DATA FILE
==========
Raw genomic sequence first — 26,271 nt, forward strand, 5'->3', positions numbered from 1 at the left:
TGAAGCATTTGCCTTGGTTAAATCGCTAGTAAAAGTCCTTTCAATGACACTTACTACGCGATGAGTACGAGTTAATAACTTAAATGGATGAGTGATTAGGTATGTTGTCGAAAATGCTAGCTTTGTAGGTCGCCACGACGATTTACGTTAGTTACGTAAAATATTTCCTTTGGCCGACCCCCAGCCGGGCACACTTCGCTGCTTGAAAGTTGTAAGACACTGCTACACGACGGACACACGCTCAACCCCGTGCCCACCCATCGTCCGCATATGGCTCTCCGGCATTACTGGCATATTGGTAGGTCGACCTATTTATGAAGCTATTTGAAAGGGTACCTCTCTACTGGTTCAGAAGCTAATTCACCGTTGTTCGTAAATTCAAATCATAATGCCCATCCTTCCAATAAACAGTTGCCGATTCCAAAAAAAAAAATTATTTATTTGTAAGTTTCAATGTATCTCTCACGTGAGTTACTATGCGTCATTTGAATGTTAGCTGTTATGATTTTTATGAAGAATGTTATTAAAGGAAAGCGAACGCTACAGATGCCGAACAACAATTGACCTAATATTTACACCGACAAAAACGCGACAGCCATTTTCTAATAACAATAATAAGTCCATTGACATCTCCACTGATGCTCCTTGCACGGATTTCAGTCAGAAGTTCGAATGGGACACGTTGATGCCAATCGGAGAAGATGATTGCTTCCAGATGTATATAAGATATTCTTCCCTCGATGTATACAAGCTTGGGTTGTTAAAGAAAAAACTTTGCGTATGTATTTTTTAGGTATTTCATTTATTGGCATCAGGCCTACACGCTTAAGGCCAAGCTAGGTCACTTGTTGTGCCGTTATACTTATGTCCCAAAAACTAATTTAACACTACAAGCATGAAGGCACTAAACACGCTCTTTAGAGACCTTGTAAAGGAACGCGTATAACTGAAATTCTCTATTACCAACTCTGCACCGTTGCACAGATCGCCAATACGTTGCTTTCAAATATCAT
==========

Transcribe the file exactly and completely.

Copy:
Raw genomic sequence first — 26,271 nt, forward strand, 5'->3', positions numbered from 1 at the left:
TGAAGCATTTGCCTTGGTTAAATCGCTAGTAAAAGTCCTTTCAATGACACTTACTACGCGATGAGTACGAGTTAATAACTTAAATGGATGAGTGATTAGGTATGTTGTCGAAAATGCTAGCTTTGTAGGTCGCCACGACGATTTACGTTAGTTACGTAAAATATTTCCTTTGGCCGACCCCCAGCCGGGCACACTTCGCTGCTTGAAAGTTGTAAGACACTGCTACACGACGGACACACGCTCAACCCCGTGCCCACCCATCGTCCGCATATGGCTCTCCGGCATTACTGGCATATTGGTAGGTCGACCTATTTATGAAGCTATTTGAAAGGGTACCTCTCTACTGGTTCAGAAGCTAATTCACCGTTGTTCGTAAATTCAAATCATAATGCCCATCCTTCCAATAAACAGTTGCCGATTCCAAAAAAAAAAATTATTTATTTGTAAGTTTCAATGTATCTCTCACGTGAGTTACTATGCGTCATTTGAATGTTAGCTGTTATGATTTTTATGAAGAATGTTATTAAAGGAAAGCGAACGCTACAGATGCCGAACAACAATTGACCTAATATTTACACCGACAAAAACGCGACAGCCATTTTCTAATAACAATAATAAGTCCATTGACATCTCCACTGATGCTCCTTGCACGGATTTCAGTCAGAAGTTCGAATGGGACACGTTGATGCCAATCGGAGAAGATGATTGCTTCCAGATGTATATAAGATATTCTTCCCTCGATGTATACAAGCTTGGGTTGTTAAAGAAAAAACTTTGCGTATGTATTTTTTAGGTATTTCATTTATTGGCATCAGGCCTACACGCTTAAGGCCAAGCTAGGTCACTTGTTGTGCCGTTATACTTATGTCCCAAAAACTAATTTAACACTACAAGCATGAAGGCACTAAACACGCTCTTTAGAGACCTTGTAAAGGAACGCGTATAACTGAAATTCTCTATTACCAACTCTGCACCGTTGCACAGATCGCCAATACGTTGCTTTCAAATATCAT